Few pitchers throw it. Anibal Sanchez throws something similar around 70 mph or slightly slower. Former Tigers right-hander Armando Galarraga would throw one slow, looping curveball per game in his first season as a Tiger, but soon got away from it.
Neither throws his quite as slow as Simon, whose slowest would obey the speed limit on most Interstate expressways. Though he seems to throw one per game, he threw three on Tuesday, the last registering at just 53 mph on the Comerica Park radar gun.
MLB.com's Gameday application classifies it as an eephus pitch, a throwback to the old-school gravity curveball for which Rip Sewell is credited with creating for the Pirates in the 1940s. Other sites classify it as a changeup. Simon calls it a slow split.
"I just try to throw it like a fastball and I just slow my arm down," Simon said. "It's hard to hit it. When it's working really good and I have a lot of comfort with it, I can make an easy out."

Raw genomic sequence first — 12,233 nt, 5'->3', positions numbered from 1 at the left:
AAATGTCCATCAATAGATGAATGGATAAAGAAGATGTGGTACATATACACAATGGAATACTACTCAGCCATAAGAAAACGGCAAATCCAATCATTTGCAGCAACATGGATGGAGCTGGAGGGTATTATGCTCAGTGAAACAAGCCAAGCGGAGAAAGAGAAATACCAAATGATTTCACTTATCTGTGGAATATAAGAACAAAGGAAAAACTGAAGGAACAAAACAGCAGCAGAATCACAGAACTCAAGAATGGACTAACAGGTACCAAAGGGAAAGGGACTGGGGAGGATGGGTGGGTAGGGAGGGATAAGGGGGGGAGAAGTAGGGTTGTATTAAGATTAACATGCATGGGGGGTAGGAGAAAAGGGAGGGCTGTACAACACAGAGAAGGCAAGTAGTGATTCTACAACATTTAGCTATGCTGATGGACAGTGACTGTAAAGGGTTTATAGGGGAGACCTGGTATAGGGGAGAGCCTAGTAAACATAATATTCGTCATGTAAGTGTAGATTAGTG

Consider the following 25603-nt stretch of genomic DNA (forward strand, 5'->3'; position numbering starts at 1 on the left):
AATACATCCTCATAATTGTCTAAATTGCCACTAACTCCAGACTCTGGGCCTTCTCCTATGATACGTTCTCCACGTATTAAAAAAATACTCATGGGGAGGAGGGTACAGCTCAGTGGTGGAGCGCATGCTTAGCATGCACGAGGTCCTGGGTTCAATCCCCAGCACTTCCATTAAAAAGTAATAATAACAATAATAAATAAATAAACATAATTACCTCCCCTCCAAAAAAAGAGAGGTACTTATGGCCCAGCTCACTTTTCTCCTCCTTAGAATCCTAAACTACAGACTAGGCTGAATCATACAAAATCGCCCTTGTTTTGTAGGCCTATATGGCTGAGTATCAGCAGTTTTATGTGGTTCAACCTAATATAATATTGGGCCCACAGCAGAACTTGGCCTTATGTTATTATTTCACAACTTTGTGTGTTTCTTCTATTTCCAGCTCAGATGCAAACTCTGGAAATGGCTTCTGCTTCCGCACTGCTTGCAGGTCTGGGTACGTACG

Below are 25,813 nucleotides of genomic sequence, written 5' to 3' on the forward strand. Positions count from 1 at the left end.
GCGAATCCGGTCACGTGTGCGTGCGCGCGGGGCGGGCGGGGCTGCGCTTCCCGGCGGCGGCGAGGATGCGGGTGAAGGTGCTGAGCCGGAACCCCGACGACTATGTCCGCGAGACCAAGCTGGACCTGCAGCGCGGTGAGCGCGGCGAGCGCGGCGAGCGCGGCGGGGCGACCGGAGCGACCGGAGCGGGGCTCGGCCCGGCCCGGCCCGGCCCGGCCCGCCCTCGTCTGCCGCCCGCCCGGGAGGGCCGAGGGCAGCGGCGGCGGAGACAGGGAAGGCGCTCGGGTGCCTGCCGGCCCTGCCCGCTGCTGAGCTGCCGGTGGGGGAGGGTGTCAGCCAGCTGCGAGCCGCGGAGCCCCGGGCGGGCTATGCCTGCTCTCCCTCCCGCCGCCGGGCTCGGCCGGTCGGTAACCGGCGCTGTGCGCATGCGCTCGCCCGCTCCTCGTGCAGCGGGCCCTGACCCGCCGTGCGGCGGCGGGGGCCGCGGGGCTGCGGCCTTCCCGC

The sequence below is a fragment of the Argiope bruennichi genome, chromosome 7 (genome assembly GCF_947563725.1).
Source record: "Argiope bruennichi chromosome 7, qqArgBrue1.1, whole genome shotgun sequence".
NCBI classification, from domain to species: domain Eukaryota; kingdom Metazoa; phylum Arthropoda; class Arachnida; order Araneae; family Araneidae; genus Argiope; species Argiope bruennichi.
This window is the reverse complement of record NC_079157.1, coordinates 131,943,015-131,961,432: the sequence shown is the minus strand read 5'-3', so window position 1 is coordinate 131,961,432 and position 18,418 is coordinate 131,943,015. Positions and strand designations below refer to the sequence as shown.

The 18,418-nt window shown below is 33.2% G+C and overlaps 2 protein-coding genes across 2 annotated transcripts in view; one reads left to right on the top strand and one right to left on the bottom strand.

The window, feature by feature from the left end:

Most times, Simon follows up the eephus with a fastball. Even if they know the fastball's coming, the adjustment from 55-60 mph to 90-94 mph can be tricky on the eyes.
"It's so slow, you still have time to get the bat there. You just can't get the bat there too soon," manager Brad Ausmus said. "The upside to an eephus is that a hitter is so far out in front of it, even if they know it's coming."
Hunter was the first batter to see it twice in an at-bat this season. He also saw an eephus pitch up and in from Yu Darvish last season.
"I kept thinking, 'Why me?'" Hunter said.
Jason Beck is a reporter for MLB.com. Read Beck's Blog and follow him on Twitter @beckjason. This story was not subject to the approval of Major League Baseball or its clubs.